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OP-016 French prioritization of infectious diseases: necessity to consider children’s needs
  1. Minodier Philippe1,
  2. Haas Hervé2,
  3. Basmaci Romain3,
  4. Vié Le Sage François4,
  5. Bakhache Pierre2,
  6. Ouziel Antoine2,
  7. Thollot Franck2,
  8. Brehin Camille2,
  9. Cahn Sellem Fabienne4,
  10. Thiebault Georges4,
  11. Floreani Sylvie1,
  12. Alexandre Mathilde1,
  13. Ventelou Bruno1,
  14. Henry Sabine1,
  15. Pozzetto Bruno1,
  16. Hoen Bruno1,
  17. Ploin Dominique1
  1. 1Commission Spécialisée Maladies Infectieuses et Maladies Émergentes (CS-MIME), Haut Conseil de la santé publique, Paris, France
  2. 2Groupe de Pathologie Infectieuse Pédiatrique (GPIP), Nice, France
  3. 3Société Française de Pédiatrie (SFP), Paris, France
  4. 4Association Française de Pédiatrie Ambulatoire (AFPA), Croissy sur Seine, France


Aim The French High Council of Public Health (HCPH) was asked by the Ministry of Health to draw up a list of priority infectious diseases in metropolitan France and its overseas territories.

Material and Method Multi-criteria decision analysis (MCDA) was used, as recommended by the ECDC. A list of 95 entities (diseases or groups of infectious diseases) was drawn up, and 10 assessment criteria were defined: potential for emergence and spread, incidence, lethality, individual impact, societal impact, impact on vulnerable populations, impact on the health system, unmet needs for prevention, therapeutic tools, and health surveillance. The criteria were weighted by a multidisciplinary panel of 77 HCPH-experts. Then, a panel of 98 physicians from 8 specialties rated each disease according to the criteria using a 4-point rating scale through an online questionnaire.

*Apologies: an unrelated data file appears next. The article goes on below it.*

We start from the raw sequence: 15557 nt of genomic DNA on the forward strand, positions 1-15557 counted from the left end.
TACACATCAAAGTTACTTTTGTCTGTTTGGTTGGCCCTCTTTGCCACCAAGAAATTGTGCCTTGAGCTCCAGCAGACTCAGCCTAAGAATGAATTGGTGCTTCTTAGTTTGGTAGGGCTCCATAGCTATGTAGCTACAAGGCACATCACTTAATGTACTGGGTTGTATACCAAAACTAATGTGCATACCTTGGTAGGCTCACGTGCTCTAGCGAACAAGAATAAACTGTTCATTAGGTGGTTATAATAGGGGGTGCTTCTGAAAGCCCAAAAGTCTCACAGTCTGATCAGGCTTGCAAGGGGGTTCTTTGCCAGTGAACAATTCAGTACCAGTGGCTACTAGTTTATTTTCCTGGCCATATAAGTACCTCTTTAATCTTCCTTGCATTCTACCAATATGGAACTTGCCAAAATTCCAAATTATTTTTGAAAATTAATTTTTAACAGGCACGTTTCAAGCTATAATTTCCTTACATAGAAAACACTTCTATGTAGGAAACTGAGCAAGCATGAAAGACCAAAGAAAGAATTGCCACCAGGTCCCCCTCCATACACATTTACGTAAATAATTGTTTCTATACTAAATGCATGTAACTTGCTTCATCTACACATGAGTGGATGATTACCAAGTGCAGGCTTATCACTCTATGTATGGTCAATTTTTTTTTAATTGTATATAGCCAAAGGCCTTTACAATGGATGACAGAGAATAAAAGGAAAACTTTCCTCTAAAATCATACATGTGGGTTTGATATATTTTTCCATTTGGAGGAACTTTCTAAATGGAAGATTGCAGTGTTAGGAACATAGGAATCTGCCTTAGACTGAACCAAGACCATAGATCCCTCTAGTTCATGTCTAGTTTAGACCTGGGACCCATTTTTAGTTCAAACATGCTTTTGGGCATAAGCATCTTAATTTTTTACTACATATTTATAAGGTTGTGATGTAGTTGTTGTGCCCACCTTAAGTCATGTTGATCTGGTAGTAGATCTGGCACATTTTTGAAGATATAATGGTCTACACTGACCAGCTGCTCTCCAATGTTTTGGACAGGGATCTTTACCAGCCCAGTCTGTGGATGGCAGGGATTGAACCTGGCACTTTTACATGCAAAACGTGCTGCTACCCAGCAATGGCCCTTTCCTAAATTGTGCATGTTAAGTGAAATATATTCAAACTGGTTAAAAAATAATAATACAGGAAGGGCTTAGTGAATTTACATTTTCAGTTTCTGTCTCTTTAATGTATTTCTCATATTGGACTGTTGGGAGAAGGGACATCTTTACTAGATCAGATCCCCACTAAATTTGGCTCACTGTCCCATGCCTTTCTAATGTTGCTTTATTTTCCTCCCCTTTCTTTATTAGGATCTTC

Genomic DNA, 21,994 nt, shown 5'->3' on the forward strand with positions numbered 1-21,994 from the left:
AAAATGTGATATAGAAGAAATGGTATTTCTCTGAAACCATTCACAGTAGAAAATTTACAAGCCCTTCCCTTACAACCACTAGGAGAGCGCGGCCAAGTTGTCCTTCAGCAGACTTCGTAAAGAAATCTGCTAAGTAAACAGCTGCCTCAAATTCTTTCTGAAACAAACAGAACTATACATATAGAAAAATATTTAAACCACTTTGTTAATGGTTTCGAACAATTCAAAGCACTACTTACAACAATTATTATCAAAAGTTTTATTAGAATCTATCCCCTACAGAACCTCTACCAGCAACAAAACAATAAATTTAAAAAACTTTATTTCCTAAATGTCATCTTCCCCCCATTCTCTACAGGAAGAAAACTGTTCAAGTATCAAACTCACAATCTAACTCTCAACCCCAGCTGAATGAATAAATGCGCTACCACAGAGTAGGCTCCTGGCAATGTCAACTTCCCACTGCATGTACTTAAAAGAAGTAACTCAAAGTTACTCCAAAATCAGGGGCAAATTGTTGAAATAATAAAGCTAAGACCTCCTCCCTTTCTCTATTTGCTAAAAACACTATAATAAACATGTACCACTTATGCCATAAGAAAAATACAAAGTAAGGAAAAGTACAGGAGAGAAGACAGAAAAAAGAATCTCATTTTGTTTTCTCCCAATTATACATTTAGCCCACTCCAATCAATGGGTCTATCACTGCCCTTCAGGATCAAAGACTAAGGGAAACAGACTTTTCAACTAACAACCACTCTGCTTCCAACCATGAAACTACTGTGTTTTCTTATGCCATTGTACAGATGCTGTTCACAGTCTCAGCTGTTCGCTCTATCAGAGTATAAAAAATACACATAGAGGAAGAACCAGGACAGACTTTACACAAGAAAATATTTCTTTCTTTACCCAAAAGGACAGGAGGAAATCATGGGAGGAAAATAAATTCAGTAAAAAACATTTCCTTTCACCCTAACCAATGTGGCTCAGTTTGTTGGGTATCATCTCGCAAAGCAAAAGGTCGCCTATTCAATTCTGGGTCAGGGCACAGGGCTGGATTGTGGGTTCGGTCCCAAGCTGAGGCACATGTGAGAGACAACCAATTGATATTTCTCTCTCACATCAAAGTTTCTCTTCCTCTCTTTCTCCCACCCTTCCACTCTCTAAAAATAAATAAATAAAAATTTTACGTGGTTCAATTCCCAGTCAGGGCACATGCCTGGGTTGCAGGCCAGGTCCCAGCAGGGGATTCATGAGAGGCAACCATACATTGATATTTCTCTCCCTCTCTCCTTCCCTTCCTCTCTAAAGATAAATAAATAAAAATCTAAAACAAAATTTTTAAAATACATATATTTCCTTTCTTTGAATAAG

Results Fifteen of the 95 entities were ranked as high priorities: 14 were known diseases such as viral hemorrhagic fevers, various respiratory viral infections, arboviral infections, antibiotic-multiresistant bacterial infections, invasive meningococcal and pneumococcal infections, prion diseases, rabies, and tuberculosis; ‘Disease X’ ranked highest (figure 1). Out of 98 physicians, 11 pediatricians participated (61% response rate), and their 513 entity-ratings represented 11% of the total.

Abstract OP-016 Figure 1

Involvement of the different prioritization criteria in determining the score of the 14 high-priority entities. E1: Viral hemorrhagic fevers, E2: Acute respiratory infections due to viruses other than influenza, emerging coronaviruses, RSV and hMPV, E3: Mosquito-borne arboviruses, E4: Influenza virus infections with zoonotic potential, E5: Seasonal influenza A and B, E6: Emerging coronavirus infections (Severe Acute Respiratory Syndrome, Middle-East Respiratory Syndrome, COVID-19), E7: Respiratory syncytial virus and human metapneumovirus respiratory infections, E8: Creutzfeldt- Jakob disease and other human transmissible spongiform encephalopathies, E9: Systemic infections due to multi-resistant bacteria to antibiotics, E10: Infections due to emerging highly- resistant bacteria to antibiotics, E11: Invasive infections due to Neisseria meningitidis, E12: Rabies, E13: Tuberculosis due to antibiotic-susceptible strains, E14: Invasive pneumococcal disease. Simulated ratings for Disease X ranged between 59.4 and 75.4.

Conclusions The ECDC-MCDA made it possible to establish a list of priority infectious diseases in a relatively short period of time. Adaptability of the method allowed to consider the specificities of France, mainland and overseas. Most priority infectious risks are well covered by national surveillance and warning systems. The participation of pediatricians in this study was necessary to take into account the specific pediatric burden and thus to defend the needs of children when orienting the priority social means in the field of infectious diseases (surveillance, health organization, and research).

  • France/epidemiology
  • Communicable Diseases/epidemiology
  • Health Priorities
  • Public Health
  • Multi-criteria decision analysis

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